Off The Written Path

Role of First Lady Self-Determined, McBride says

April 21, 2011 · No Comments

Photo of the first first lady Martha Washington, left, and photo of current first lady Michelle Obama, right. (Photos are in the public domain.)

 

For those who wonder what exactly the role of the first lady is, you are not alone. First ladies wonder about that too.

 “It was a demanding job, but it comes with no job description,” former first lady Betty Ford once said.

Anita McBride, who served as chief of staff for former first lady Laura Bush from 2005-2009, said that “every first lady wrestles with” the role they are expected to play.

“(The role) is defined by the first lady herself,” McBride said.

McBride spoke to students at George Mason University, Purdue University and the University of Denver April 14 during a live video conference from Washington, D.C.  Steve Scully, senior executive producer and political editor of C-SPAN , hosted the video conference which is part of a C-SPAN and University of Denver distance learning course.

Although there is no job description for the first lady, there were certain traditional expectations of the role that emerged early on. McBride said a first lady was expected to:

  • Act as a social hostess
  • Be caretaker of the White House
  • Be a traditional homemaker                       

 But, McBride said those expectations have evolved.

“Over time we have come to expect so much more out of first ladies,” McBride said, “we really do expect our first ladies to be deeply engaged in issues that they care about and issues that the nation cares about.”

She said the first modern first lady was defined by Eleanor Roosevelt.

“(She) was very active on a number of issues and continued, until she died, as a human rights activist,” McBride said.

First ladies have the flexibility to pick and choose issues they want to focus on, she said, but they can be strategic in choosing their causes.  

“First ladies are best when they choose…to work on policy issues that are of importance to the administration at large,” McBride said. “You don’t want to be running a shadow government; you don’t want to be running your own White House.”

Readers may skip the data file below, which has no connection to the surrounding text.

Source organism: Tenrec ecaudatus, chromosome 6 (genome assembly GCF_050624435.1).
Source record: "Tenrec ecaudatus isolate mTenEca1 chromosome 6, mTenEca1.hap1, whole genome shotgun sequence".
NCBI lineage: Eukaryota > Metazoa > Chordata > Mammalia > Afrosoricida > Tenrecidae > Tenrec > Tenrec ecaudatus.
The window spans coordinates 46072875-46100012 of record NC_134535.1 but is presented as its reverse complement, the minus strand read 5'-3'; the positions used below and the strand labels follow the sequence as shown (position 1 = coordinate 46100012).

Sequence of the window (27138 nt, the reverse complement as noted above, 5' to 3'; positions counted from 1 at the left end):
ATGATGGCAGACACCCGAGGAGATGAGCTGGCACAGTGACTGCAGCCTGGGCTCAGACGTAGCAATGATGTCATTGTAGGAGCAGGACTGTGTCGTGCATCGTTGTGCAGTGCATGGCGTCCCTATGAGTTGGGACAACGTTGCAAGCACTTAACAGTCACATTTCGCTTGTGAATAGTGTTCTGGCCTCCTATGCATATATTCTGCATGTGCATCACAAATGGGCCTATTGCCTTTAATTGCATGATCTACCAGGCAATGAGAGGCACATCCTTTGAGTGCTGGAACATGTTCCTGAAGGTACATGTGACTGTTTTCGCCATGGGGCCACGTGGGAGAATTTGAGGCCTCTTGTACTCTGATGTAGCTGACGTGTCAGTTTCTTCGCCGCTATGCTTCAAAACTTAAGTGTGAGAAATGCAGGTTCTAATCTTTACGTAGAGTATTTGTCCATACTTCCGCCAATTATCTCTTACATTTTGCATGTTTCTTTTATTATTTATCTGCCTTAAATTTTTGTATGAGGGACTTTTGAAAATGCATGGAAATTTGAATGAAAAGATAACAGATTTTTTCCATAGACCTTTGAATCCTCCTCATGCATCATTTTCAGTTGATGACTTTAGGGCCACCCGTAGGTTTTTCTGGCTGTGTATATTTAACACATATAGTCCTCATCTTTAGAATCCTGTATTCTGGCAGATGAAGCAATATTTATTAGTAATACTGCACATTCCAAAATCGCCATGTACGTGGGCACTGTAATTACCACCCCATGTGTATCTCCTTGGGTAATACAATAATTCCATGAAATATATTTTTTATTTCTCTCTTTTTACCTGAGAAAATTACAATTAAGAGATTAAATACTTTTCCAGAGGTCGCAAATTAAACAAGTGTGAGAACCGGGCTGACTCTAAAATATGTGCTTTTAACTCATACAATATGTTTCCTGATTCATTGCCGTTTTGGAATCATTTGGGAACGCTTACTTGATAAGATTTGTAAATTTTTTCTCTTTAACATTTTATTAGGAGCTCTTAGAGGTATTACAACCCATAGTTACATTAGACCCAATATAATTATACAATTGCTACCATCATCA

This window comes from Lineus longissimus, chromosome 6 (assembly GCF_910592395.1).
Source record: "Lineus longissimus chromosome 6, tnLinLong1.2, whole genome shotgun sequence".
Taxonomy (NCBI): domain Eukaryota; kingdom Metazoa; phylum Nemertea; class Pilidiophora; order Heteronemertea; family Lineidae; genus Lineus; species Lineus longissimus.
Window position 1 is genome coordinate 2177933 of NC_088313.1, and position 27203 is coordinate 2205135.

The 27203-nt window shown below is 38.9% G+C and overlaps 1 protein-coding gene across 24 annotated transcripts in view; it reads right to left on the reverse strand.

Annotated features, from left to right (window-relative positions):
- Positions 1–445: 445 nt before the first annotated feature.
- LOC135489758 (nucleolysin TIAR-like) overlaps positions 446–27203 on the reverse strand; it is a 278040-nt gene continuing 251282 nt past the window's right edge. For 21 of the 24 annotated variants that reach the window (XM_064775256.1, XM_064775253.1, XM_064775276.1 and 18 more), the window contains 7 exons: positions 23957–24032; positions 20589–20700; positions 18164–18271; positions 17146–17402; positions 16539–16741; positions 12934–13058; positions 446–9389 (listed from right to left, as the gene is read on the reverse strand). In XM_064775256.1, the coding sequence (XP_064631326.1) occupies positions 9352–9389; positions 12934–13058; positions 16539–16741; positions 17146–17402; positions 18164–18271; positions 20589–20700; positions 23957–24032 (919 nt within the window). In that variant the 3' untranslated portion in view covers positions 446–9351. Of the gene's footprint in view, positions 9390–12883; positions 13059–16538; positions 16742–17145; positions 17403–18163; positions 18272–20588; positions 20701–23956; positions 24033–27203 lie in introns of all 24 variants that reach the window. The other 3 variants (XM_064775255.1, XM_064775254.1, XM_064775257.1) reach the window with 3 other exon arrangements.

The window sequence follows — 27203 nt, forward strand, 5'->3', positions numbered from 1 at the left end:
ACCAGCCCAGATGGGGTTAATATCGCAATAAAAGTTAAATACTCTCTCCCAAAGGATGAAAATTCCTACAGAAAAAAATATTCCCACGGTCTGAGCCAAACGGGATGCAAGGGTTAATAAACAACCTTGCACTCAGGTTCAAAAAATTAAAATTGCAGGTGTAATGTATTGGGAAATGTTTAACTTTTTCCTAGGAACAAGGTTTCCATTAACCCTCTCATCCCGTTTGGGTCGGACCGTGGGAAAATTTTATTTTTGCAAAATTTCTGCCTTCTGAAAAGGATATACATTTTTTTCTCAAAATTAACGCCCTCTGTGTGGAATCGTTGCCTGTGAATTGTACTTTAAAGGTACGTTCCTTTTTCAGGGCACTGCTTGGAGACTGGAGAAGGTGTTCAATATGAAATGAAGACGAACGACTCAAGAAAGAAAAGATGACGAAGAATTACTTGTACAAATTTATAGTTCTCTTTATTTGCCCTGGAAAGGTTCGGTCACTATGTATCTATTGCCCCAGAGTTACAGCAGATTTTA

First ladies also help to carry out their husband’s vision, McBride said. Hillary Rodham Clinton’s fight for healthcare was an example.

“It’s a great risk, of course, to be putting yourself out there on a public issue,” McBride said. 

She said Clinton’s move was “very risky, but important.”

“She did sort of redefined, a little bit, how engaged a first lady could be on a particular issue of such tremendous importance and significance in the country,” McBride said.

The role of the first lady, and a future first spouse,  includes working collaboratively with the President on issues that are important to the nation, McBride said. And although questions of what a first lady does still arise, McBride said a first lady works 24-7.

 “It is probably the most important and most demanding unpaid job in the world,” she said. 

The video conference with McBride can be viewed at http://www.c-span.org/Distance_Learning/. Other video conferences from the distance learning course are also available. The course, which is done in collaboration with The Cable Center, will not be offered again at the University of Denver after the 2011 Spring Semester.

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